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TAHLEQUAH, OKLAHOMA - Cherokee Elder Care is the only Native-sponsored facility of its kind in the United States. And it has gained the eye of inspectors from the Centers for Medicare & Medicaid Services who gave the program high marks after a recent review.
In the Spirit of Gadugi
Cherokee Elder Care, which is operated by the Cherokee Nation, takes a pioneering approach to both medically and socially caring for senior citizens, so they may live independently for as long as possible.
“We are a true medical home for our participants. We provide all of their primary care,”
said Dr. Steven Younger, Cherokee Elder Care's medical director. "We're responsible for all of their care, and their care is coordinated through us. That includes hospitalization and everything else. We offer occupational therapy, pharmacy, physical therapy, contract speech therapy, nutritional support, psychiatric assistance and counseling, a social worker that assists in multiple functions, and activities directors for the Adult Day Health Center that coordinate participant activities. We have two major divisions. One side is medical and on the other side is the Adult Day Health Center."
Cherokee Elder Care provides elders with an opportunity to socialize in the same building in which they get their medical care and transportation to and from the facility in Cherokee Elder Care vehicles equipped to accommodate their travel needs. Half of the facility looks like any other medical clinic, while the other half has areas for elders to play games, eat and interact with each other.
"Adult day care functions as socialization," said Younger. "The participants get to come in vans, and so they get to spend time with other people. They enjoy a whole range of activities. We have Wii, TV, bingo-and it really helps with the mental aspects of the challenges of aging."
Medical and social needs change. The Cherokee Elder Care staff regularly meets to devise a care plan for each participant, assuring individuals get specialized treatment as their requirements vary.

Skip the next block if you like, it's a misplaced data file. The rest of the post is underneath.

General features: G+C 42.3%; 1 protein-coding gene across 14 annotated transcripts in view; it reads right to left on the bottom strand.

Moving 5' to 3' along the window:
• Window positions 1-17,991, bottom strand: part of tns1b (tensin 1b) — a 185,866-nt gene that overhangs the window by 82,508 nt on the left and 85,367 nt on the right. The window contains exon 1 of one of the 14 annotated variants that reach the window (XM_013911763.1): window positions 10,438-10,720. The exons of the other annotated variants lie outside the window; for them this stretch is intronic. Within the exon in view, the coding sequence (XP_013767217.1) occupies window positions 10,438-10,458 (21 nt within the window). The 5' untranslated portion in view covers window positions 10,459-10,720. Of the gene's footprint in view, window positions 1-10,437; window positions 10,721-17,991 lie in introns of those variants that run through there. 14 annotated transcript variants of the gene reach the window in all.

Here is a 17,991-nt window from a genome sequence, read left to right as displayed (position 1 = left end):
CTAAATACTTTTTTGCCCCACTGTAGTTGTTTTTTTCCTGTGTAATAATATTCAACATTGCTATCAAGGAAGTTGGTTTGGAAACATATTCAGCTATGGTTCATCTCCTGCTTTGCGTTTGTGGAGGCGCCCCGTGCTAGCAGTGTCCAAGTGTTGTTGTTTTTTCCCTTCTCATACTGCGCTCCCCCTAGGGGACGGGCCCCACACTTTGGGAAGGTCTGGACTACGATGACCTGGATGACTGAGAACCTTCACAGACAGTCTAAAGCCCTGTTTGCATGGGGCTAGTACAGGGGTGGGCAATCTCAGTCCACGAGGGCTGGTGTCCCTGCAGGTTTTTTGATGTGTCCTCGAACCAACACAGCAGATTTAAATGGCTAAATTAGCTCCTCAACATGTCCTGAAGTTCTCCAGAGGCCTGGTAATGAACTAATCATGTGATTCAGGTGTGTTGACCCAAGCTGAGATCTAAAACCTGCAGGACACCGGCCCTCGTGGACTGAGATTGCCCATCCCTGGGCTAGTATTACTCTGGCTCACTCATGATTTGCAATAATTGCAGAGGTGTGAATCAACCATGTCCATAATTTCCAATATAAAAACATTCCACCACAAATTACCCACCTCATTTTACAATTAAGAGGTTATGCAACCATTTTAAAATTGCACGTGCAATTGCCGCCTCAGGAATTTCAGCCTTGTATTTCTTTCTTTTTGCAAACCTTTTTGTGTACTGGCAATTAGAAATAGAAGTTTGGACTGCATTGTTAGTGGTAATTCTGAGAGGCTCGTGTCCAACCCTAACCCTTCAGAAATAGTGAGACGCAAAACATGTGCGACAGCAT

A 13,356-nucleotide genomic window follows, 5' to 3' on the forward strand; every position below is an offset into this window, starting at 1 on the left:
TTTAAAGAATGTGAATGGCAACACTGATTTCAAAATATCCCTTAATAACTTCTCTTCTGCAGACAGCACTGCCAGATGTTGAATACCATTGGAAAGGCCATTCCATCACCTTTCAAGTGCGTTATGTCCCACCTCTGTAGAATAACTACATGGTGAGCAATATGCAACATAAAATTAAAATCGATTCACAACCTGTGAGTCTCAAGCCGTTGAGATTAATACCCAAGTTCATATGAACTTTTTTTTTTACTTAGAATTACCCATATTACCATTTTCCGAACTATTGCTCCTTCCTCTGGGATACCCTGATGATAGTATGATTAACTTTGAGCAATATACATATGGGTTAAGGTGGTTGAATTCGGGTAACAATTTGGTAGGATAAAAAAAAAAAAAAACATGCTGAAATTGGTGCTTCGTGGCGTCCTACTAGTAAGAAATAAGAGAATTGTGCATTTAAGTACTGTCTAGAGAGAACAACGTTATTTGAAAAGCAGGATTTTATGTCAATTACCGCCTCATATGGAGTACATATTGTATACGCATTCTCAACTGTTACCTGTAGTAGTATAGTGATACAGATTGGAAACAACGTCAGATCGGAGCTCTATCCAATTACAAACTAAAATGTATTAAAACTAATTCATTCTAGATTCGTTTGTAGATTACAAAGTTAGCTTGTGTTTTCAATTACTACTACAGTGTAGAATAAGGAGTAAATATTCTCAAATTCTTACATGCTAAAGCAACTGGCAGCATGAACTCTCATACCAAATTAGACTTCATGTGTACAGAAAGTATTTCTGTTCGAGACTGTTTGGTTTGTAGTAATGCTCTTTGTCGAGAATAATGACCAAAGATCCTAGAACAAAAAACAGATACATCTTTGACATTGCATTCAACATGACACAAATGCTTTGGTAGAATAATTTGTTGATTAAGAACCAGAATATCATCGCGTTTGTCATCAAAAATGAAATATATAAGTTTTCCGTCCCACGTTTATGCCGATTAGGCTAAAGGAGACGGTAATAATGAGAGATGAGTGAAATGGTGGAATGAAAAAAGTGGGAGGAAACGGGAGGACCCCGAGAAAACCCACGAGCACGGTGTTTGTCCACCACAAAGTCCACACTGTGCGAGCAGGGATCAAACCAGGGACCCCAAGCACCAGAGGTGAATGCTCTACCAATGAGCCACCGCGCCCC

"It's very participant driven, so it's not a cookie cutter approach," said Sharon Washington, Cherokee Elder Care center manager. "One participant may need to be in here one day a week, some may need to come in five days a week."
Cherokee Elder Care is an inclusive facility. In the spirit of gadugi, "working together" in Cherokee, Cherokee Elder Care is not limited only to Cherokee Nation citizens or American Indians. It benefits all qualified members of the community.
"I think one of the wonderful things that Cherokee Nation has been able to do is to be forward thinking and realizing what a benefit this is, not only to tribal elders but also to the community of our senior citizens," said Washington. "I feel very fortunate, as a Cherokee citizen myself, to be a part of this."
A consistently high quality of care from a dedicated staff that takes a unique approach to senior care by treating participants both medically and socially since 2008 helped Cherokee Elder Care earn high marks and approval from the Centers for Medicare & Medicaid Services to continue serving elders in the community for the next two years.
"All in all we were very pleased with the results of the audit," said Younger. "It's an approval, a real acclamation of what the state and the national people think of our program. Kudos to all of the team here. It's not just about individuals, it's everybody working together."
posted August 10, 2011 7:00 am edt
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